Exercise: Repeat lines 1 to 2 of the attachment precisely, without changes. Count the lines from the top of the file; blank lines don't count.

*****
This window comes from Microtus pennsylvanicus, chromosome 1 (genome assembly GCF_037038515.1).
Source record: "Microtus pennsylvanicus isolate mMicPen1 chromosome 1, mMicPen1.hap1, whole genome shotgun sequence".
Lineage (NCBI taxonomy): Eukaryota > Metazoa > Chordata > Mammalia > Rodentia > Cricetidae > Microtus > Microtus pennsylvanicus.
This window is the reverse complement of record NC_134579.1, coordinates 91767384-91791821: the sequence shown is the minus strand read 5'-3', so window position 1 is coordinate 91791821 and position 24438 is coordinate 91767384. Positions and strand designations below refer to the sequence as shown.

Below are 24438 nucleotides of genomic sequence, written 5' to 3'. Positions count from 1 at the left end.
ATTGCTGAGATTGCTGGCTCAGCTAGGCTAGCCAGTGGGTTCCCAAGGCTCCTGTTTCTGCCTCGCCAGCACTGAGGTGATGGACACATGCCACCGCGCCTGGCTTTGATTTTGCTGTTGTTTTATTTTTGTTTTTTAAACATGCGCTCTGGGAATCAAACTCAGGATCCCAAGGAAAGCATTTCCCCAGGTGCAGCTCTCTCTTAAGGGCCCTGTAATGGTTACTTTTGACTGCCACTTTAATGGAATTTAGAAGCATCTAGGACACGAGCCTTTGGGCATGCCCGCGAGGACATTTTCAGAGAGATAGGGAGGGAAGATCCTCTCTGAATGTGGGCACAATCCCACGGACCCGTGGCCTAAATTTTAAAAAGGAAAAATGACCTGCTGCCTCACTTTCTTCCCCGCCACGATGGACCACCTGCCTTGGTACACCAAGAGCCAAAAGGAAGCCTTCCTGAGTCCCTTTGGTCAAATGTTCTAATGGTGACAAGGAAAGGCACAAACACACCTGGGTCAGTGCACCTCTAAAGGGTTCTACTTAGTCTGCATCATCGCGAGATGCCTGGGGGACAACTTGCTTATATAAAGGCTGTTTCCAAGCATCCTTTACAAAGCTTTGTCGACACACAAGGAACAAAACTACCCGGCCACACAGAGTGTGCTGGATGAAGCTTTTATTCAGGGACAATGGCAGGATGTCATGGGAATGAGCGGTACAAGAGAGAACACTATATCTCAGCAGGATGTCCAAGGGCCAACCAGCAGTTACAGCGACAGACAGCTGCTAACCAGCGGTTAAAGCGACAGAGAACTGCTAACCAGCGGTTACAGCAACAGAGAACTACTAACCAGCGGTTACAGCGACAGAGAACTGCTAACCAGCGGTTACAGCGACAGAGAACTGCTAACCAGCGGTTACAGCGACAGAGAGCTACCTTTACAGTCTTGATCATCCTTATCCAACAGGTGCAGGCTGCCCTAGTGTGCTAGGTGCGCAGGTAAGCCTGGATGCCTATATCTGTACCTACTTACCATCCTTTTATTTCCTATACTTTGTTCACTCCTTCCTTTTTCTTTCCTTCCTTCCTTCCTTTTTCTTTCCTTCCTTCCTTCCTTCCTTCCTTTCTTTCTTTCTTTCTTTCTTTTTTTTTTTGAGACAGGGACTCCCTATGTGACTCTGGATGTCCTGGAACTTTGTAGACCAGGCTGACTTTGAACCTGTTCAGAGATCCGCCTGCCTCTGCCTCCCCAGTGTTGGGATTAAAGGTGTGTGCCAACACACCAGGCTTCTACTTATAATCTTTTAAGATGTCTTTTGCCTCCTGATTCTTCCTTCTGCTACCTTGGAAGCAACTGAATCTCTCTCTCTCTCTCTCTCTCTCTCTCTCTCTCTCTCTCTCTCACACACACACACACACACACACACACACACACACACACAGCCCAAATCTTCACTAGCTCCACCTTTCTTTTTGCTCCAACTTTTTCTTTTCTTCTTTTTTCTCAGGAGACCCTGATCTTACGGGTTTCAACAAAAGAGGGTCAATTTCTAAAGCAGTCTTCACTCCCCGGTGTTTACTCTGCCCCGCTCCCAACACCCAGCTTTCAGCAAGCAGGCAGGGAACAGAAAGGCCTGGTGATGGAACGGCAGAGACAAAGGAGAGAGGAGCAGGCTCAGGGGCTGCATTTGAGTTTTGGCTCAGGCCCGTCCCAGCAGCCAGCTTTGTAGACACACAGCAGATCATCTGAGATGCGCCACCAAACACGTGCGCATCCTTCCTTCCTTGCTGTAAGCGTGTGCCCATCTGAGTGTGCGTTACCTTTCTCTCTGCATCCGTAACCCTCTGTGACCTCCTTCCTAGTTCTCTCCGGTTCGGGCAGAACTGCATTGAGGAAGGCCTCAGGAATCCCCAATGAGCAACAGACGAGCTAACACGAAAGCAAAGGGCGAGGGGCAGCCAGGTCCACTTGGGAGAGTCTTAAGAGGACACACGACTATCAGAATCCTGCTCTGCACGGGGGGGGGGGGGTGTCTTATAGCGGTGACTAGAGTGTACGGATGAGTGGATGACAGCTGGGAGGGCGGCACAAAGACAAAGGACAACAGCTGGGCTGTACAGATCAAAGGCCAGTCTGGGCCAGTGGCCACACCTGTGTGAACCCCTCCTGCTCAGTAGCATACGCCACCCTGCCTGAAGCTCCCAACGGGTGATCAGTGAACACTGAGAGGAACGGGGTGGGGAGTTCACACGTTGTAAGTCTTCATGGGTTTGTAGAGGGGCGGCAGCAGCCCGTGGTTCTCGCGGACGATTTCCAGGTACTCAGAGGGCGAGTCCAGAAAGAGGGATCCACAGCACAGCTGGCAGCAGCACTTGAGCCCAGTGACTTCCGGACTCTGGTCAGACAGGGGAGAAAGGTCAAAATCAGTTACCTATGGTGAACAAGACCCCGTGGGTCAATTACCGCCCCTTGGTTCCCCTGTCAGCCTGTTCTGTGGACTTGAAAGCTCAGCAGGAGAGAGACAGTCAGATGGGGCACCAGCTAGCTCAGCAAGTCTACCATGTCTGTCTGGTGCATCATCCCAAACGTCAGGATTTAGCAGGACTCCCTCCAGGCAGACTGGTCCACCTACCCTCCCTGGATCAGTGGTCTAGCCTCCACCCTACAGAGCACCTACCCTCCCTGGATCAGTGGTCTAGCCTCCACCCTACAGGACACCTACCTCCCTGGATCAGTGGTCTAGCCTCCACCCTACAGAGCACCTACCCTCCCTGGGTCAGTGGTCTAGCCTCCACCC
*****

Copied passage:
This window comes from Microtus pennsylvanicus, chromosome 1 (genome assembly GCF_037038515.1).
Source record: "Microtus pennsylvanicus isolate mMicPen1 chromosome 1, mMicPen1.hap1, whole genome shotgun sequence".